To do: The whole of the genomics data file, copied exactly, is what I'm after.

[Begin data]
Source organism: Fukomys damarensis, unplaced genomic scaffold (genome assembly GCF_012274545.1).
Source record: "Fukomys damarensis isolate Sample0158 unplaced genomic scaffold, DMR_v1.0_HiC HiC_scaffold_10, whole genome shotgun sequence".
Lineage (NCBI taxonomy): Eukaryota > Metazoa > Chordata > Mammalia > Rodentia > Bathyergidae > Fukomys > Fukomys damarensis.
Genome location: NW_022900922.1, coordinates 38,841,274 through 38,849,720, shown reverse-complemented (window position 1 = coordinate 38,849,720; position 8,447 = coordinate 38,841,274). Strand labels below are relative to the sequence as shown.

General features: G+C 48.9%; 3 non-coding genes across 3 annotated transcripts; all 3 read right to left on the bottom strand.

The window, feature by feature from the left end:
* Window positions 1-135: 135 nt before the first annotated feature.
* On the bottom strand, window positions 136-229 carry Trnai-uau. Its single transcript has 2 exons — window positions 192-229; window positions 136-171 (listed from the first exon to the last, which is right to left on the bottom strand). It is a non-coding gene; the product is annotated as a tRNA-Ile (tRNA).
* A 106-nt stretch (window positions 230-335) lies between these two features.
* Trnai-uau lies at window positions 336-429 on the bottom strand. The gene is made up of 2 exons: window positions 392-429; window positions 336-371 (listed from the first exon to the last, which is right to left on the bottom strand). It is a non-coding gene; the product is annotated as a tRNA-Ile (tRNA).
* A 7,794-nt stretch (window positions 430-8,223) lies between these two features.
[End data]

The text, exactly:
Source organism: Fukomys damarensis, unplaced genomic scaffold (genome assembly GCF_012274545.1).
Source record: "Fukomys damarensis isolate Sample0158 unplaced genomic scaffold, DMR_v1.0_HiC HiC_scaffold_10, whole genome shotgun sequence".
Lineage (NCBI taxonomy): Eukaryota > Metazoa > Chordata > Mammalia > Rodentia > Bathyergidae > Fukomys > Fukomys damarensis.
Genome location: NW_022900922.1, coordinates 38,841,274 through 38,849,720, shown reverse-complemented (window position 1 = coordinate 38,849,720; position 8,447 = coordinate 38,841,274). Strand labels below are relative to the sequence as shown.

General features: G+C 48.9%; 3 non-coding genes across 3 annotated transcripts; all 3 read right to left on the bottom strand.

The window, feature by feature from the left end:
* Window positions 1-135: 135 nt before the first annotated feature.
* On the bottom strand, window positions 136-229 carry Trnai-uau. Its single transcript has 2 exons — window positions 192-229; window positions 136-171 (listed from the first exon to the last, which is right to left on the bottom strand). It is a non-coding gene; the product is annotated as a tRNA-Ile (tRNA).
* A 106-nt stretch (window positions 230-335) lies between these two features.
* Trnai-uau lies at window positions 336-429 on the bottom strand. The gene is made up of 2 exons: window positions 392-429; window positions 336-371 (listed from the first exon to the last, which is right to left on the bottom strand). It is a non-coding gene; the product is annotated as a tRNA-Ile (tRNA).
* A 7,794-nt stretch (window positions 430-8,223) lies between these two features.